Outside of Fincher’s grasp of the material and his technical proficiency when it comes to recreating the style of films that might’ve been made in Mankiewicz’s time (complete with cheeky “cigarette burns” to denote “reel changes”), Mank dazzles in no small part because of Oldman’s uncanny leading performance. It’s another transformative and fully realized turn from an actor already known for his ability to disappear into a character, but Mank allows Oldman to feel less restrained by his material. Just as Mankiewicz was given carte blanche to write Citizen Kane however he wanted as long as he turned in the first draft on time, it feels like Fincher has put a lot of trust and faith in his leading man to show the character’s passions, layers, and contradictions. Whether Oldman is interacting calmly and subtly with Collins’ secretary (who has excellent chemistry with the actor) or stumbling around and drunkenly delivering a political diatribe during a dinner party, it’s a performance based entirely around remaining truthful to someone’s complicated moral compass. Mank isn’t a perfect person, but he’s not beyond redemption in some aspects of his life. One wonders if Oldman thinks the same about Fincher and vice versa.

As with any recent Fincher effort, Mank is a sumptuous looking film and a technical marvel. The black and white cinematography by Erik Messerschmidt – who shot both seasons of Fincher’s Netflix series Mindhunter, and astoundingly hasn’t lensed a narrative feature before – is assured and captivating. The camerawork nicely captures all of the lovingly recreated period sets, details, and costumes, but also proves that black and white digital cinematography can be just as convincing if employed with care. The score from frequent Fincher collaborators Trent Reznor and Atticus Ross is more swinging, melodic, and big band heavy than one would probably associate with the composers. Another key aspect of Mank is the desire to use a lower frequency sound design that was typical of films from Mankiewicz’s era. Even when viewed at home, Mank sounds like a film being exhibited in a theatre, which is no small feat.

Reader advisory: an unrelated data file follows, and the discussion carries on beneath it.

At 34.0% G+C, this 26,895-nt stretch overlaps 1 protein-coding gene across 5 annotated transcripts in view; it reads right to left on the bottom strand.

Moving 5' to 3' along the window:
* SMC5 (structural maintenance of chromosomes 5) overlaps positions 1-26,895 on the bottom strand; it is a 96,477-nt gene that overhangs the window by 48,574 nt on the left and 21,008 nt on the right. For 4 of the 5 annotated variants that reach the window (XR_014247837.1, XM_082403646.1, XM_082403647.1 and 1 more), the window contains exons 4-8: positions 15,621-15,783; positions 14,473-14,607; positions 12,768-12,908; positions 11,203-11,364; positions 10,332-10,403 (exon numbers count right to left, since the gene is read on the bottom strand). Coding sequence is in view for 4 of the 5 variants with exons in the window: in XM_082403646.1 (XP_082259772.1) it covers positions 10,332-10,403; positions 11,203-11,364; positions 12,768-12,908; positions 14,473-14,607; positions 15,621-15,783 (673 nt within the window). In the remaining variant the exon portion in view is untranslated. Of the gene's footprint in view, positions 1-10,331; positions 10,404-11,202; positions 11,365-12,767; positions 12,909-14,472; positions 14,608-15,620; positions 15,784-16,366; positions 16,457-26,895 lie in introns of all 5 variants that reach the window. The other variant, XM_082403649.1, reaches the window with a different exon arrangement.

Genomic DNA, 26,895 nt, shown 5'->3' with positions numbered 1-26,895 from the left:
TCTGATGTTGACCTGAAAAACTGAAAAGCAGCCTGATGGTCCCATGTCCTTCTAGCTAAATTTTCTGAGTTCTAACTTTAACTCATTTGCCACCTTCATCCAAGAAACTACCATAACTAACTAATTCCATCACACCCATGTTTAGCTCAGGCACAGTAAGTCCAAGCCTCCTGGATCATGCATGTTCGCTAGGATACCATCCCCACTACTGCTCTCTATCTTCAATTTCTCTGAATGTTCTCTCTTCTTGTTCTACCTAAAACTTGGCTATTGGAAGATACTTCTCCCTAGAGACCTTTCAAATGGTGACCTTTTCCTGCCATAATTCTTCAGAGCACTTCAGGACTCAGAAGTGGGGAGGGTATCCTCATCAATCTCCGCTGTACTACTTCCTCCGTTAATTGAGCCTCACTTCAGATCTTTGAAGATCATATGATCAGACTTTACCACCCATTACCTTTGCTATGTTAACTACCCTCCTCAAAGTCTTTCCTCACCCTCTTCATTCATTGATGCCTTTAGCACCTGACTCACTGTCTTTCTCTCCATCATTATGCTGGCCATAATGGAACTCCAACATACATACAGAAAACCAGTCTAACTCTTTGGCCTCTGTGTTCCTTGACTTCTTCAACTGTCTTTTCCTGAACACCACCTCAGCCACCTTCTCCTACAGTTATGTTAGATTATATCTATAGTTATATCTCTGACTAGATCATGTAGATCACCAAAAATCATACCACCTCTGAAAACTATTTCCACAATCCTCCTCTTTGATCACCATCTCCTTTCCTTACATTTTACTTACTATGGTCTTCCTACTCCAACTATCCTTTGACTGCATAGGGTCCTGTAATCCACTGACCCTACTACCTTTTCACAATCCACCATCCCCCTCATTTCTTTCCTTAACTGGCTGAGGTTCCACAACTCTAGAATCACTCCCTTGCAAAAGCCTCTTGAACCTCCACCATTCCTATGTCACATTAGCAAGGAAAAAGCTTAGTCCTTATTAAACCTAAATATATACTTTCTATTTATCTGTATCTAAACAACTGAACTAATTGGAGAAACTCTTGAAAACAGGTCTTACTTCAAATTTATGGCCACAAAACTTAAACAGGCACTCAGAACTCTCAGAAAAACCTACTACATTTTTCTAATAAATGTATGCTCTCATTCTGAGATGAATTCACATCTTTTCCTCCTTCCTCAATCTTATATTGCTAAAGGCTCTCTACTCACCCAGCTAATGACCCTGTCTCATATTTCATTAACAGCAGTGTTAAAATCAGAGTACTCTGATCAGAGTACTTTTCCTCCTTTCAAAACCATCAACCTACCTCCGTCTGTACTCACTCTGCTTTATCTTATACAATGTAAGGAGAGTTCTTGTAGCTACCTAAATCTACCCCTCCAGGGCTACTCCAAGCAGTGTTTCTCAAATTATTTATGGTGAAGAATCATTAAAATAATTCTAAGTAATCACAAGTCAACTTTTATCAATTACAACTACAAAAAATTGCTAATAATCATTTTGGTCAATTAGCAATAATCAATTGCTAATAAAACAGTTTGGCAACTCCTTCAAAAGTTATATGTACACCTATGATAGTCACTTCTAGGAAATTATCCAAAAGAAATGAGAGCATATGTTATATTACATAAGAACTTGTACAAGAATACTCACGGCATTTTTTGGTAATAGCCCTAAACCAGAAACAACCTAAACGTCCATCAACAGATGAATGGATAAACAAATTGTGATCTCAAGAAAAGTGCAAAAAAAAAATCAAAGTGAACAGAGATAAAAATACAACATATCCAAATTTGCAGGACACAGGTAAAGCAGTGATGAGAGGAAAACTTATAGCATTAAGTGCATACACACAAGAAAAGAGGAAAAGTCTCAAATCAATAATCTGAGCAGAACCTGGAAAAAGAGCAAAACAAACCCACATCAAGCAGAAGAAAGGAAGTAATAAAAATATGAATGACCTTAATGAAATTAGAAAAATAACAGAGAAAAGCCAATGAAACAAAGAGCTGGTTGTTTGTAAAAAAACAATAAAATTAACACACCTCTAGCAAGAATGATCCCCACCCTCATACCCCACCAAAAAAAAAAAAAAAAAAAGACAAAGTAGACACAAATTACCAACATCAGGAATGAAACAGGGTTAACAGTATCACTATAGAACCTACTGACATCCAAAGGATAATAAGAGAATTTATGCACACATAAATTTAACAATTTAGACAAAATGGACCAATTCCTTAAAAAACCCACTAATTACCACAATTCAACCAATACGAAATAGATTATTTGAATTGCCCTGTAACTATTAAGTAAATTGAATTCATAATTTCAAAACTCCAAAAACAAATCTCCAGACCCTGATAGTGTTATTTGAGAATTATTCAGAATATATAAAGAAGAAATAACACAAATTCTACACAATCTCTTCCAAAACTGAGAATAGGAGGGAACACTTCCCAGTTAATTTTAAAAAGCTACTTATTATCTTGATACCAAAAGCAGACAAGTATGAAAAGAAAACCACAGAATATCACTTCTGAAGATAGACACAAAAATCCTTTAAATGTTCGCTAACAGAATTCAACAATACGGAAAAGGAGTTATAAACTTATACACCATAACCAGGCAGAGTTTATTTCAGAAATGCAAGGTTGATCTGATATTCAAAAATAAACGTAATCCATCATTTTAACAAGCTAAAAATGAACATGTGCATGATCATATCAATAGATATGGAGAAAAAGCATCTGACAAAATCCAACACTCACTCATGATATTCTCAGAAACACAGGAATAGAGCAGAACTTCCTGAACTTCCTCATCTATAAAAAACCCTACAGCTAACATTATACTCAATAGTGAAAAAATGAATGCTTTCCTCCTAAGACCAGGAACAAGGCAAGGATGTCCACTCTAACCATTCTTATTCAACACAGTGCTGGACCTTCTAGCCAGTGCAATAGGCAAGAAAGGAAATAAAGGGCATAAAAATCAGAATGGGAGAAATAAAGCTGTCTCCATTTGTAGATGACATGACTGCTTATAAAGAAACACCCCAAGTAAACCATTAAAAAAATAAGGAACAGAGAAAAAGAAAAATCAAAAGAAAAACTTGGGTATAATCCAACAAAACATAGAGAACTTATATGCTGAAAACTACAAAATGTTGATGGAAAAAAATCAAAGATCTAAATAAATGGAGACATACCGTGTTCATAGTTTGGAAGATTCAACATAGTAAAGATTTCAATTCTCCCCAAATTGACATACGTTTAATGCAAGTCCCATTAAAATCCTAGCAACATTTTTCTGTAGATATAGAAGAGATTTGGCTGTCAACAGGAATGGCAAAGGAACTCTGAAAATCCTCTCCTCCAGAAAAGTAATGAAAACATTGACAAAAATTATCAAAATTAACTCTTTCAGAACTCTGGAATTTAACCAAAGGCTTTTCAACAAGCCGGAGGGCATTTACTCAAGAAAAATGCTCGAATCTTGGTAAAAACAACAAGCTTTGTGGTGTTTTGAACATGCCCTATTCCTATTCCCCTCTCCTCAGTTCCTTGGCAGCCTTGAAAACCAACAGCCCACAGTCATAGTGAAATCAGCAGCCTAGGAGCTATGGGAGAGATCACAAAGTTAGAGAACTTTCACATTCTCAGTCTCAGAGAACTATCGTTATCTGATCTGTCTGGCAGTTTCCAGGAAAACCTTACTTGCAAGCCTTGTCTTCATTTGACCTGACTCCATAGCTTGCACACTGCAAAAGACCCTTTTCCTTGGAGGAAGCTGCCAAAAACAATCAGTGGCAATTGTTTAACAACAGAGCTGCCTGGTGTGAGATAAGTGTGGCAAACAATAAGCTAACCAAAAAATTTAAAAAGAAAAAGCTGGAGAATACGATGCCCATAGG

If there’s anything slightly negative to say about Mank it’s that the film never tries to go for subtlety. There’s plenty of symbolism and subtext, but it’s all out in the open for everyone to see, even if they don’t know much about the Citizen Kane screenwriter or the director of Mank. It more often than not works to Fincher’s advantage. Mank is a film that displays its heart and ideals proudly and boldly at every turn. For Fincher, it’s his most earnest work since The Curious Case of Benjamin Button, but Mank feels far more personal and vital to the filmmaker. It’s a big movie made to memorialize a big personality.

Mank opens in select Canadian theatres on Friday, November 20, 2020. If seeing a film in cinemas, please take all necessary precautions. Wear a mask, practice social distancing, and stay home if feeling ill. Mank will be available to screen worldwide on Netflix starting Friday, December 4, 2020.